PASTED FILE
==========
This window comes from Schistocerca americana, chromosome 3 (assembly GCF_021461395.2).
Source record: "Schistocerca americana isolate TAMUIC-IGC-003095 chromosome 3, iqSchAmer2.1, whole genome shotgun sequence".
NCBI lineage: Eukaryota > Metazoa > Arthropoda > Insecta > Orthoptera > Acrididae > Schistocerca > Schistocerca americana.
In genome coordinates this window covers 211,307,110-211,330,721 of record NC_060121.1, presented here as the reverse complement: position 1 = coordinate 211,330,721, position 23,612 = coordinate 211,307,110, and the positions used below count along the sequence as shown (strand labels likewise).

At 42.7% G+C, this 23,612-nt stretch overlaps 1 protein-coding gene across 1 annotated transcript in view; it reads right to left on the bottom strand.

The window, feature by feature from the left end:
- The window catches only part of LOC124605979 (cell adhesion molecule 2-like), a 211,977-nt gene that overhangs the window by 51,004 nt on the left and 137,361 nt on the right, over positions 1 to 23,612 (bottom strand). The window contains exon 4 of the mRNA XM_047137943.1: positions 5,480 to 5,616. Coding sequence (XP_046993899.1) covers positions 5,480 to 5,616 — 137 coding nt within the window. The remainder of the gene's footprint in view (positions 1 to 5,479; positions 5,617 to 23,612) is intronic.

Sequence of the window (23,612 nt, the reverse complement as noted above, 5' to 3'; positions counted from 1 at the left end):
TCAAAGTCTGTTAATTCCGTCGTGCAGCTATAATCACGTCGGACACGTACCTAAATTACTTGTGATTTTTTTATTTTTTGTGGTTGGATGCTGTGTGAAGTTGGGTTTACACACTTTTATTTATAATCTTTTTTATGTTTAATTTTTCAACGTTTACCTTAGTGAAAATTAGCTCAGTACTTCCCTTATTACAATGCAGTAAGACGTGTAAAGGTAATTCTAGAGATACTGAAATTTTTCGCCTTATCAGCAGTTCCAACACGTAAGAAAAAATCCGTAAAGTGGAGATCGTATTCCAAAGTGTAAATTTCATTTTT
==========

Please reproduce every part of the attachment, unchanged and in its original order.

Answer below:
This window comes from Schistocerca americana, chromosome 3 (assembly GCF_021461395.2).
Source record: "Schistocerca americana isolate TAMUIC-IGC-003095 chromosome 3, iqSchAmer2.1, whole genome shotgun sequence".
NCBI lineage: Eukaryota > Metazoa > Arthropoda > Insecta > Orthoptera > Acrididae > Schistocerca > Schistocerca americana.
In genome coordinates this window covers 211,307,110-211,330,721 of record NC_060121.1, presented here as the reverse complement: position 1 = coordinate 211,330,721, position 23,612 = coordinate 211,307,110, and the positions used below count along the sequence as shown (strand labels likewise).

At 42.7% G+C, this 23,612-nt stretch overlaps 1 protein-coding gene across 1 annotated transcript in view; it reads right to left on the bottom strand.

The window, feature by feature from the left end:
- The window catches only part of LOC124605979 (cell adhesion molecule 2-like), a 211,977-nt gene that overhangs the window by 51,004 nt on the left and 137,361 nt on the right, over positions 1 to 23,612 (bottom strand). The window contains exon 4 of the mRNA XM_047137943.1: positions 5,480 to 5,616. Coding sequence (XP_046993899.1) covers positions 5,480 to 5,616 — 137 coding nt within the window. The remainder of the gene's footprint in view (positions 1 to 5,479; positions 5,617 to 23,612) is intronic.

Sequence of the window (23,612 nt, the reverse complement as noted above, 5' to 3'; positions counted from 1 at the left end):
TCAAAGTCTGTTAATTCCGTCGTGCAGCTATAATCACGTCGGACACGTACCTAAATTACTTGTGATTTTTTTATTTTTTGTGGTTGGATGCTGTGTGAAGTTGGGTTTACACACTTTTATTTATAATCTTTTTTATGTTTAATTTTTCAACGTTTACCTTAGTGAAAATTAGCTCAGTACTTCCCTTATTACAATGCAGTAAGACGTGTAAAGGTAATTCTAGAGATACTGAAATTTTTCGCCTTATCAGCAGTTCCAACACGTAAGAAAAAATCCGTAAAGTGGAGATCGTATTCCAAAGTGTAAATTTCATTTTT